The Peculiar Right – Jury Trials in Civil Matters
The United States is truly unusual in guaranteeing a right to a jury trial in most civil matters. In every other country that allows for jury trials in some cases (including in other highly advanced nations), civil matters are decided by judges, not lay juries. The right to a jury trial in civil matters is protected by the Seventh Amendment to the U.S. Constitution for federal cases and by the overwhelming majority of states in their constitutions for state court cases.
Even here in the United States, the number of cases that actually go to a jury verdict is remarkably small. Not only do most cases settle before trial, but many cases are now resolved through alternative dispute resolution. The form of ADR that most resembles a regular trial is arbitration, where an arbitrator or panel of arbitrators (who are typically retired judges or lawyers) decide the outcome, not jurors. As a result of the high rates of settlement and the rise in ADR, very few litigators have developed the skills required in voir dire or jury selection. There just aren’t enough jury trials for them to develop their skills.
Why Is Jury Selection so Important?
Jury trials are often lost in voir dire. If your lawyer does not do their job right picking the jury, you are unlikely to win no matter how good your attorney’s other trial advocacy skills are. Why is that? Because in most instances, you need a unanimous verdict to win (some states, including California, require a lower threshold in civil matters, such as 75%, but that’s still far above a simple majority). Putting just one or two people on the jury who are not open to your case can spell disaster. This is especially true if you have a juror who seems hostile to your case and shows leadership. You already have to contend with opposing counsel, you don’t need jurors in the box who will actively advocate against you.
What Should Your Lawyer Be Looking for in Voir Dire?
Your attorney cannot win over the entire jury pool to your case in voir dire, no matter how likeable or charming they are.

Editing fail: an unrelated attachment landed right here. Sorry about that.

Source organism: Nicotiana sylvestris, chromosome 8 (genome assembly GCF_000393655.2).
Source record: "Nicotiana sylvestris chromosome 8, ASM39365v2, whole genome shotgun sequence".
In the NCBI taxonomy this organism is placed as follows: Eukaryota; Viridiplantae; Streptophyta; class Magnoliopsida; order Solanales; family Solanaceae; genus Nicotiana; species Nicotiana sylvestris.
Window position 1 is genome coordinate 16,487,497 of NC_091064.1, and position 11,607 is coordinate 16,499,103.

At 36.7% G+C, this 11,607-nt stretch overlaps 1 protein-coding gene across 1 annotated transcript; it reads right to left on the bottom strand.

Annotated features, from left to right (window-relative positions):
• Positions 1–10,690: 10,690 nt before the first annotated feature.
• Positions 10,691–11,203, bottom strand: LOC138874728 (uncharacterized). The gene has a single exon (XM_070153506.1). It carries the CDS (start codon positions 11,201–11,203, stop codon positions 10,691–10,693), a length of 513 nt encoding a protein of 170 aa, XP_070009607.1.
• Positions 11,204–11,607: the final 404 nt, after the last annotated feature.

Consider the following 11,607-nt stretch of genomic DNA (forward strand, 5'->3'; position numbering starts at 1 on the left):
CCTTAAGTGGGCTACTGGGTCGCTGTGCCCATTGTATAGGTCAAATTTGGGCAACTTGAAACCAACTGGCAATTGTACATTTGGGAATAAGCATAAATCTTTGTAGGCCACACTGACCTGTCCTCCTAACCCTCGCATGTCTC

Instead, your lawyer should be getting to know the jurors to determine who is a leader and who is a follower. Who is likely to have strong opinions about your case and are those opinions positive or negative. Your lawyer’s goal is to find and excuse the panelists most biased against you. Jurors’ fundamental attitudes will not change, so you need to excuse the biased jurors, not try to change their minds.
A great lawyer will ask open-ended questions, get to know the potential jurors, and seek to put them at ease. An excellent voir dire will look and feel like a regular conversation, free from jargon and legalese. But with astute questioning, it can still give you important insights about how the potential jurors feel about the justice system, the subject matter of the case, jury duty, and whether they have had any personal experience with either. Most importantly, an outstanding trial lawyer will listen to the answers and seek to really understand and empathize with the jurors.
Your Jury Selection Team
A great trial lawyer is the first to recognize that jury selection is both an art and a science, requiring significant expertise. In most cases, that means you should consider hiring a jury consultant to work with your trial team. Jury consultants will work with your attorneys to prepare written questionnaires the judge can pass out to the jurors before voir dire, as well as perform research on the potential jury pool to help identify the jurors who are most likely to be good jurors in your case as well as determining which jurors you should seek to have excluded either for cause or on a peremptory basis.
Expert questioning by your attorney and the research and analysis done by your jury consultant combined can help you ensure your jury is open minded and will hear your case fairly. But without a fair jury, all the great trial advocacy skills in the world are likely to be wasted trying to convince hostile jurors to put aside their preconceived notions or dislike of your case.
Our trial attorneys have tried hundreds of cases to jury verdict, meaning we have truly unusual depth and experience in jury selection – a skill vanishingly few litigators can claim. Our greatest wins for our clients began with our excellent trial preparation. But they were secured by our skill not just in connecting with the jury, but in knowing how to seat one.